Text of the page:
Yesterday I interviewed Lesley Telford in my SFU Woodward's office for our Vancouver Dance Histories project. It was a rare free hour for the busy choreographer as she prepares to premiere a new commission for Ballet BC tomorrow at the Queen E, and as she continues the development of a new piece called spooky action at a distance (about particle entanglement) for her company Inverso as part of her current residency at The Dance Centre. The premiere of the latter work at the end of April coincides with the remount of my play Long Division, for which Lesley also did the choreography--and which she has said to me she'd still like to polish and tweak. I don't know how she'll manage being in two places at once, but certainly her inventiveness as a choreographer (as well as her partiality for working with text) is part of the reason I was so keen to collaborate with her.
I first encountered Lesley's work when her Brittle Failure played the Chutzpah! Festival in 2013. At that point she was still based in Madrid (she moved back to Vancouver permanently the following year). How she got to Madrid begins with ballet lessons at age five in Cloverdale to correct a turned-in foot. From there she went on to study at the Kirkwood Academy and Goh Ballet, before moving to Montreal to train at the École supérieure de danse du québec. From there she joined her first company, Les Grands Ballets Canadiens, then under the direction of Larry Rhodes. Her first show for the company was Balanchine's Agon, and very early on she also partnered Louis Robitaille (now AD at Ballets Jazz de Montréal) in a piece by James Kudelka. At 24 Lesley moved to Spain to dance for Nacho Duato at the Spanish National Dance Company; it was there that she first encountered the choreography of Jiří Kylián. Six years later she was a company member at Nederlands Dans Theater, helping to create original works by Kylián, Ohad Naharin, William Forsythe, Crystal Pite and others.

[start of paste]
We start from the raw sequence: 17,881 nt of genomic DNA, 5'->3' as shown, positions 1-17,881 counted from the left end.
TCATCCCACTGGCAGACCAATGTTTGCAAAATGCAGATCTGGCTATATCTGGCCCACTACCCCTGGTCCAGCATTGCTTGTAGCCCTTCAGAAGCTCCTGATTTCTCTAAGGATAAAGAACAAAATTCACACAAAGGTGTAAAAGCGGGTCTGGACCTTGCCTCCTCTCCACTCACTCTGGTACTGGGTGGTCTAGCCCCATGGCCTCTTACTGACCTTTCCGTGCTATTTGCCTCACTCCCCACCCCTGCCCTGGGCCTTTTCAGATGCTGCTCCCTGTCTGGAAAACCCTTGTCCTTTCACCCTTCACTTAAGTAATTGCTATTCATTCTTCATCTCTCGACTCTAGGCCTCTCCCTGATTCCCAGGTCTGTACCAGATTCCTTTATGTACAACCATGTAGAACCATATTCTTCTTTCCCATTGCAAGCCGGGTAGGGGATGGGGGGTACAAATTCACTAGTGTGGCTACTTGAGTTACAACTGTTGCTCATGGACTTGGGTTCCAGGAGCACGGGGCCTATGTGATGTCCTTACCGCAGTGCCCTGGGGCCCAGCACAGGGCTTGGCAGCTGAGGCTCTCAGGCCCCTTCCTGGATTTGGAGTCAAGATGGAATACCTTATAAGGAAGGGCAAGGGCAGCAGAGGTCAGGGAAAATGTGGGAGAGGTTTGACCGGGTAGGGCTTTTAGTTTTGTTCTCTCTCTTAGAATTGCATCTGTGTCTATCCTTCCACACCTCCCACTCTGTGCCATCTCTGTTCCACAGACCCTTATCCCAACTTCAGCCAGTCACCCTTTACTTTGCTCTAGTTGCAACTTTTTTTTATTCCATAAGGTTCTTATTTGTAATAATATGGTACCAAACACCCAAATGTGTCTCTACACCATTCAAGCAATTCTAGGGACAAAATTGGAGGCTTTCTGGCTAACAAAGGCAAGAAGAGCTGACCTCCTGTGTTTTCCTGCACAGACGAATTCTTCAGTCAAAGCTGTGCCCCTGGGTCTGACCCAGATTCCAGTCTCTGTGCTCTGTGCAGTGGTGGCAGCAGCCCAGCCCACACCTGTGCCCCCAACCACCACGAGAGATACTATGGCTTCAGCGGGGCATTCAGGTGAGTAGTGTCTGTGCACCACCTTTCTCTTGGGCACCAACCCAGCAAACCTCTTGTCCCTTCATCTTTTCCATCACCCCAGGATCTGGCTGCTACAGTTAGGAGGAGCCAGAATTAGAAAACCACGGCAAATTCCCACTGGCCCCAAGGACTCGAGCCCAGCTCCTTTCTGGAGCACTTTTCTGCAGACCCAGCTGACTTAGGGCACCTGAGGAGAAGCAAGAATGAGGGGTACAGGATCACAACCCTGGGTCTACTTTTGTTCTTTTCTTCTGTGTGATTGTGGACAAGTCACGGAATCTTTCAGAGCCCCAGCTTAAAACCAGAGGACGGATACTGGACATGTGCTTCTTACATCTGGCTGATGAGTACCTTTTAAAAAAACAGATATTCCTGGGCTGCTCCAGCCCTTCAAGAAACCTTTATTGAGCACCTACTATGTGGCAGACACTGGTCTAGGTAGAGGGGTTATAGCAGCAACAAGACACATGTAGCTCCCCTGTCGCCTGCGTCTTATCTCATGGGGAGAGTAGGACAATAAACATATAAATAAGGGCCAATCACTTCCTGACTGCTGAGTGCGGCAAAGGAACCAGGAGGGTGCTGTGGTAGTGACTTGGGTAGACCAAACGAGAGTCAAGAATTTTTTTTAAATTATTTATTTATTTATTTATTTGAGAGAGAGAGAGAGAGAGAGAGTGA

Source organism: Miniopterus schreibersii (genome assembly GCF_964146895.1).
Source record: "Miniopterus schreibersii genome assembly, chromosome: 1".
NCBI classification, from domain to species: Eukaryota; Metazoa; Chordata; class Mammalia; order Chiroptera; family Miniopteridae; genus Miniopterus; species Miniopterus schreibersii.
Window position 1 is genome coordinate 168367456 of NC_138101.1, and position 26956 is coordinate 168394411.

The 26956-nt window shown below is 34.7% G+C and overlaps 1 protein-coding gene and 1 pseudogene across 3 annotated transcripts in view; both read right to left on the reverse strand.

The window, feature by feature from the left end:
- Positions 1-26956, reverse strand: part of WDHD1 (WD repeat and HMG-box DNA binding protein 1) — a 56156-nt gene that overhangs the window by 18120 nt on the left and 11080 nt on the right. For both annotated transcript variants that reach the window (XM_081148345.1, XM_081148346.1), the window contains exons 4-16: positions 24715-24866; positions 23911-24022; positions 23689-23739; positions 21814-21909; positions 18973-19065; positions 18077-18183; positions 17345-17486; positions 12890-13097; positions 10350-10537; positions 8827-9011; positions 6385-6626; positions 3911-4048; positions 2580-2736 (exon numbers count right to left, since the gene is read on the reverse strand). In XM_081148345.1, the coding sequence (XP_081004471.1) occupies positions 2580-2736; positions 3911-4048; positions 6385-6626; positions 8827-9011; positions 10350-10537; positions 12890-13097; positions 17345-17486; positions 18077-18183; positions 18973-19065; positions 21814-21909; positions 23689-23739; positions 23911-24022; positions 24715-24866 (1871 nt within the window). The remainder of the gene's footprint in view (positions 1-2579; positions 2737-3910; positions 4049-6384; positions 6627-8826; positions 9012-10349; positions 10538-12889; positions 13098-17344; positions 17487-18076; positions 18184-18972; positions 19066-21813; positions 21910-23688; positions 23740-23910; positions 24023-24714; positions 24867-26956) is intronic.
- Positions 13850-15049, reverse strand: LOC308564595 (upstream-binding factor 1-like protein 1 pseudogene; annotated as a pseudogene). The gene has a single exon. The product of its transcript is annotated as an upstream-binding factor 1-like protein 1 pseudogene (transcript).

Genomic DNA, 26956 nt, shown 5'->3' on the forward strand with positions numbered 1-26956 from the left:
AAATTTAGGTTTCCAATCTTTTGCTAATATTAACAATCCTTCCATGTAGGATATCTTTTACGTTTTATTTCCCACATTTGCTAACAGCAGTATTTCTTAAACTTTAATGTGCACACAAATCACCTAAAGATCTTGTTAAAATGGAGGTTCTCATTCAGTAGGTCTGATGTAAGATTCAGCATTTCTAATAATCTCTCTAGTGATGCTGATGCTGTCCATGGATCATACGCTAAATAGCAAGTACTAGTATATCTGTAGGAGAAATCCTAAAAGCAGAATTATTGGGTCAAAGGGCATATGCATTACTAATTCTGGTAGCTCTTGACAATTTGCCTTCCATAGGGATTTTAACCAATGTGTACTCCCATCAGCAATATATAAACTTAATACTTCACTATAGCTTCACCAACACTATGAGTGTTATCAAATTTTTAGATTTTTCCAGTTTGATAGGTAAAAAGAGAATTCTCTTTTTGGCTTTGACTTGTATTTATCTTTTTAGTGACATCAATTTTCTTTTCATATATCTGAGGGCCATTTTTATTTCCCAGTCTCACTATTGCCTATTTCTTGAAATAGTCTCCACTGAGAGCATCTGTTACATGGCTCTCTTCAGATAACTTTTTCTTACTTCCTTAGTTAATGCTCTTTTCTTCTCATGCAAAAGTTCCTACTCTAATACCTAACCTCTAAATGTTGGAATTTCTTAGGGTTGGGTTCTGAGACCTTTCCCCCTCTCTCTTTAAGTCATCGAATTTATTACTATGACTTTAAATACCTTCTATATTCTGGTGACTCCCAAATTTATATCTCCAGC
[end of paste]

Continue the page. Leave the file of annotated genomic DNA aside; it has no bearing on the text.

It was while at NDT (where she danced from 2000-2010) that Lesley first began to choreograph. During this time she was also traveling back to Vancouver in the summers, at one point approaching Artemis Gordon at Arts Umbrella about the possibility of teaching for her. Artemis said yes, and that part-time summer gig has turned into a full-time position since Lesley's return to Vancouver. Indeed, Arts Umbrella, in allowing Lesley to combine her interests in making and teaching, has enabled her to develop work over longer stretches of time and to have a shared continuity of choreographic information with her collaborators. A case in point is her piece "An Instant," which she first developed on the senior students at AU; she was later invited by Emily Molnar to re-set the work on the dancers of Ballet BC. That two of the original AU dancers in the piece, Emily Chessa and Christoph von Reidemann, had since joined Ballet BC only made that process that much more fluid. Similarly, the dancers in the new Performance Research Program that Lesley has started at AU--all of them already working professionally, but also seeking additional post-graduation opportunities for intensive training--are also helping Lesley create the first phase of spooky action at a distance (a glimpse of which I was able to see at an open showing last week at the DC). These same talented performers were also integral to creating and helping to teach to the actors the choreography in Long Division.
It was through that process especially that I was able to see what an inspired teacher-choreographer Lesley is. We're lucky to have her back in the city.